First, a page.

The foregoing has outlined rather broadly the features and technical advantages of examples according to the disclosure in order that the detailed description that follows may be better understood. Additional features and advantages will be described hereinafter. The conception and specific examples disclosed may be readily utilized as a basis for modifying or designing other structures for carrying out the same purposes of the present disclosure. Such equivalent constructions do not depart from the spirit and scope of the appended claims. Features which are believed to be characteristic of the concepts disclosed herein, both as to their organization and method of operation, together with associated advantages will be better understood from the following description when considered in connection with the accompanying figures. Each of the figures is provided for the purpose of illustration and description only, and not as a definition of the limits of the claims.

BRIEF DESCRIPTION OF THE DRAWINGS

A further understanding of the nature and advantages of the embodiments may be realized by reference to the following drawings. In the appended figures, similar components or features may have the same reference label. Further, various components of the same type may be distinguished by following the reference label by a dash and a second label that distinguishes among the similar components. If only the first reference label is used in the specification, the description is applicable to any one of the similar components having the same first reference label irrespective of the second reference label.

FIG. 1 is a block diagram of an example of an environment in which the present systems and methods may be implemented;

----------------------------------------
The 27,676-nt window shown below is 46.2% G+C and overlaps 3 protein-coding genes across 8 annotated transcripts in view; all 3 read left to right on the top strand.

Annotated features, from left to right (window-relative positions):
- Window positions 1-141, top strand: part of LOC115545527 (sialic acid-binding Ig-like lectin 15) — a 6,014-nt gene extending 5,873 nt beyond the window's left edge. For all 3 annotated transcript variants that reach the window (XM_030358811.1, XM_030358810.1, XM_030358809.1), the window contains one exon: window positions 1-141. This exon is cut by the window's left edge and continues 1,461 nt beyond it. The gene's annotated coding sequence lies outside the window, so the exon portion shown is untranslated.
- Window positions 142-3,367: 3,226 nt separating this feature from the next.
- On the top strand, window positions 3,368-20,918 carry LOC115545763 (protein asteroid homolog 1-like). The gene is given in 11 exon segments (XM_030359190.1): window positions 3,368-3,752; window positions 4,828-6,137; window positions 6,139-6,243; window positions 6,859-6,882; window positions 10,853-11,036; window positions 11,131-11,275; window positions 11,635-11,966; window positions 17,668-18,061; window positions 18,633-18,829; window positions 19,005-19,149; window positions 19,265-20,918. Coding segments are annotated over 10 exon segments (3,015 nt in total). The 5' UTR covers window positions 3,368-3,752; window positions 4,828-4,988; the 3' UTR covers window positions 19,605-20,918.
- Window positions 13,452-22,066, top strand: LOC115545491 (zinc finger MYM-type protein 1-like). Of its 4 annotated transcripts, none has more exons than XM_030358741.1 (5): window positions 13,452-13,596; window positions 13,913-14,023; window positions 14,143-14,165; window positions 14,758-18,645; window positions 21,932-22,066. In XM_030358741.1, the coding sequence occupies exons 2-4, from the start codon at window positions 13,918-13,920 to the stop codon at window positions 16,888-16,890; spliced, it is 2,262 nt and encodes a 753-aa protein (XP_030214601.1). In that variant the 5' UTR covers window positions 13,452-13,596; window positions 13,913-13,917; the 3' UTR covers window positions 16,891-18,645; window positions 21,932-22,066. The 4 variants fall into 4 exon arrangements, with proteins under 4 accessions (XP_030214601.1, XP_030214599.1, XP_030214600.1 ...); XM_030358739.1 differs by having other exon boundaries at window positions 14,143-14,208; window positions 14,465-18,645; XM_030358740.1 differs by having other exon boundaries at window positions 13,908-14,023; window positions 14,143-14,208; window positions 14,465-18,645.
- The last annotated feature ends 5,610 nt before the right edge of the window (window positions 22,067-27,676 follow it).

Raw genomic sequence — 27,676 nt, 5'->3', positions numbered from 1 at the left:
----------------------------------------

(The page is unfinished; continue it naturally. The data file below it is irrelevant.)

FIG. 2 is a side diagram of an example of a camera assembly of the environment shown in FIG. 1;

FIG. 3 is a concealed view of an example of a camera assembly of the environment of FIG. 1;

FIG. 4 is a side view of an example of a camera assembly of the environment of FIG. 1;

FIG. 5 is a block diagram of an example of a camera body of the camera assembly of FIG. 1;

FIG. 6 is a block diagram of an example of a control unit of the environment of FIG. 1;

FIG. 7 is a flow diagram illustrating an example of a method for operating a camera assembly;

FIG. 8 is a flow diagram illustrating an example of a method for operating a camera assembly;

FIG. 9 is a block diagram of a computer system suitable for implementing the present systems and methods of FIG. 1.

While the embodiments described herein are susceptible to various modifications and alternative forms, specific embodiments have been shown by way of example in the drawings and will be described in detail herein. However, the exemplary embodiments described herein are not intended to be limited to the particular forms disclosed. Rather, the instant disclosure covers all modifications, equivalents, and alternatives falling within the scope of the appended claims.

DETAILED DESCRIPTION

The systems and methods described herein relate to home automation and home security, and related security systems and automation for use in commercial and business settings. More specifically, the systems and methods described herein relate to a camera assembly that has a lens connector that positions the lens at a distance away from the camera body.

Often, security cameras are set up to record footage of rooms and other locations within buildings and their surrounding areas. The recorded footage can be used to discover if intruders entered the premise and to determine how events unfolded. In some cases, intruders try to avoid security cameras, disconnect the cameras, or try to destroy the camera or its recorded footage. In some cases, just the mere presence of the security camera causes an individual intent on committing an unlawful act to conceal weapons or other evidence until he or she is out of the security camera's view.

The principles described herein provide a camera assembly where the lens can be positioned to view an open area while the body of the camera assembly can be concealed or hidden. For example, the camera body can be positioned behind a book, plant, or another object such that the camera body is obscured from view. At the same time, the lens connector can be bent to position the lens of the camera to include the internal space of a room or another open area to be within the lens' field of view. Thus, the camera assembly provides the benefit of viewing a desired area without being clearly visible.